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This would be a good car to try out that legendary $50 Rust-Oleum paint job on. Keep it baby blue so the sills match, and have a nice cheap cruiser. And that push-button transmission is sure to be a conversation starter at Cars & Coffee.

1984 Plymouth Turismo Duster – $1,200

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Engine/drivetrain: 2.2 liter inline 4, 3 speed automatic, FWD

Location: Fairgrove, MI

Odometer reading: 92,000 miles

Runs/drives? “Ran when parked,” will start on starter fluid

Once upon a time, there was a young boy whose parents were buying a car. They were at a Dodge dealership, buying a gray 600 sedan, and while they were in the little room doing the paperwork, the boy sat in a Shelby Charger and a Rampage pickup truck in the showroom. He became mildly infatuated with the L-body after that, and always wanted one. His brother had a Turismo like this one for his first car; it caught fire in traffic and burned. He bought an Omni 024 in college for next to nothing; it had giant rust holes in the floor, the passenger door flew open every time he turned left, and it stalled out randomly.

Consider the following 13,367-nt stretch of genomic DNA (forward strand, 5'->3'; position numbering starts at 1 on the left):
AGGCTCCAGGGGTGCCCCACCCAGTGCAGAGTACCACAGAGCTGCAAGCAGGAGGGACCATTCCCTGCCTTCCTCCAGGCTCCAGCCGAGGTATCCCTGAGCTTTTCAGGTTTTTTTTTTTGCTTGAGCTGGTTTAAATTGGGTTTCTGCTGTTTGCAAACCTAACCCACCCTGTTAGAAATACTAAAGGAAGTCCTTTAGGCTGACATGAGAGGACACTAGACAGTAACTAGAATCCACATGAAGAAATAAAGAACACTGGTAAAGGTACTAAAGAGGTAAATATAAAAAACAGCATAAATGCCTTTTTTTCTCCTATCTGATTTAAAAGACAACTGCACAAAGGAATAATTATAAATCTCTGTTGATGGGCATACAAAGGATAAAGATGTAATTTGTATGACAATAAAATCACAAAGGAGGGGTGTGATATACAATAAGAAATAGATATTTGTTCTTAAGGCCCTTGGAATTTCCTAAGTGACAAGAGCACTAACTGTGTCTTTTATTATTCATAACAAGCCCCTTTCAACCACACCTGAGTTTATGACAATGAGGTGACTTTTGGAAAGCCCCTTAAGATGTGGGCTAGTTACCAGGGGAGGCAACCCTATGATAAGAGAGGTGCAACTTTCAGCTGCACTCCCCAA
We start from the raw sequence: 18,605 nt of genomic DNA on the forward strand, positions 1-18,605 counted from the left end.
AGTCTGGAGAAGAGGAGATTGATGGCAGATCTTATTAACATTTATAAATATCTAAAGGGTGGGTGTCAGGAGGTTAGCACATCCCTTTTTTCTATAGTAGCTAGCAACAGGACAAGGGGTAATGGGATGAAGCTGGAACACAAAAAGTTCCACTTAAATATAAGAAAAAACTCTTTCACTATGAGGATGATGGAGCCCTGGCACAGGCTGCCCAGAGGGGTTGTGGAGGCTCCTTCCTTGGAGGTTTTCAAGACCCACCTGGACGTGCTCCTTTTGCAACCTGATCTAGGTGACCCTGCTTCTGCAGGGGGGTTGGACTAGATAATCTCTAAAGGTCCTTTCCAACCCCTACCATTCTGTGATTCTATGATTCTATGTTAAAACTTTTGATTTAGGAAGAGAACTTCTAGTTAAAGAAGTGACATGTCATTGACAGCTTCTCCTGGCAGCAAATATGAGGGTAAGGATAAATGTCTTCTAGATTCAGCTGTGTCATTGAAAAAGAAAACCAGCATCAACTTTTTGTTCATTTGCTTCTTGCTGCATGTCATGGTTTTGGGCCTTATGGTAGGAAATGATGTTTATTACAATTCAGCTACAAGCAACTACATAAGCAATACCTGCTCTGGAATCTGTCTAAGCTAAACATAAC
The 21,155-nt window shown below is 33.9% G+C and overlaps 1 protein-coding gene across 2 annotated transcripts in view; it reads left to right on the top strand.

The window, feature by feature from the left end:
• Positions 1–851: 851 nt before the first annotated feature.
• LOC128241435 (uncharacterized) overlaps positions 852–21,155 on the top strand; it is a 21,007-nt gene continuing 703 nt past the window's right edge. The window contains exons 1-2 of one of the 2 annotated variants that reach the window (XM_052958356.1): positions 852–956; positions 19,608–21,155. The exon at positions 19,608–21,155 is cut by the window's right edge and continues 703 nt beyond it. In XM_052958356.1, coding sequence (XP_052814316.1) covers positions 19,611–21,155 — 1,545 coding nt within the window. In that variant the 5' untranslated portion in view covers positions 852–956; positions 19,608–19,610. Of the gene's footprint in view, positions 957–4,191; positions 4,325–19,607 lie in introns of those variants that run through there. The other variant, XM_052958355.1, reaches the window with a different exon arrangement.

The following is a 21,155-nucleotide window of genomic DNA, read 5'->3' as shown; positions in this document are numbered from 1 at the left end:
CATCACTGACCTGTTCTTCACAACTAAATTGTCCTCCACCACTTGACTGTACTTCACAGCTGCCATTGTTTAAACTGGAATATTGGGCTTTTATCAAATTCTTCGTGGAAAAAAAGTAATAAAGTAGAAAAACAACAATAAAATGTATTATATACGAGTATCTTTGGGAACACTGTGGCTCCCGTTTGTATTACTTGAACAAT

That boy sees this 1984 Turismo Duster sitting dead on a trailer, and he knows it’s pretty much a crap car. But he still kinda likes it.

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Long-time Mopar faithful were furious when Chrysler changed the names of the two-door Dodge Omni 024 and Plymouth Horizon TC3 to the Charger and Duster. These front-wheel-drive compacts were about as far from their muscle-car namesakes as they could get. Even a blessing from the legendary Carroll Shelby couldn’t make things entirely right. But whatever they were called, the cars sold well. But they’ve almost entirely vanished, as so many inexpensive “disposable” cars have.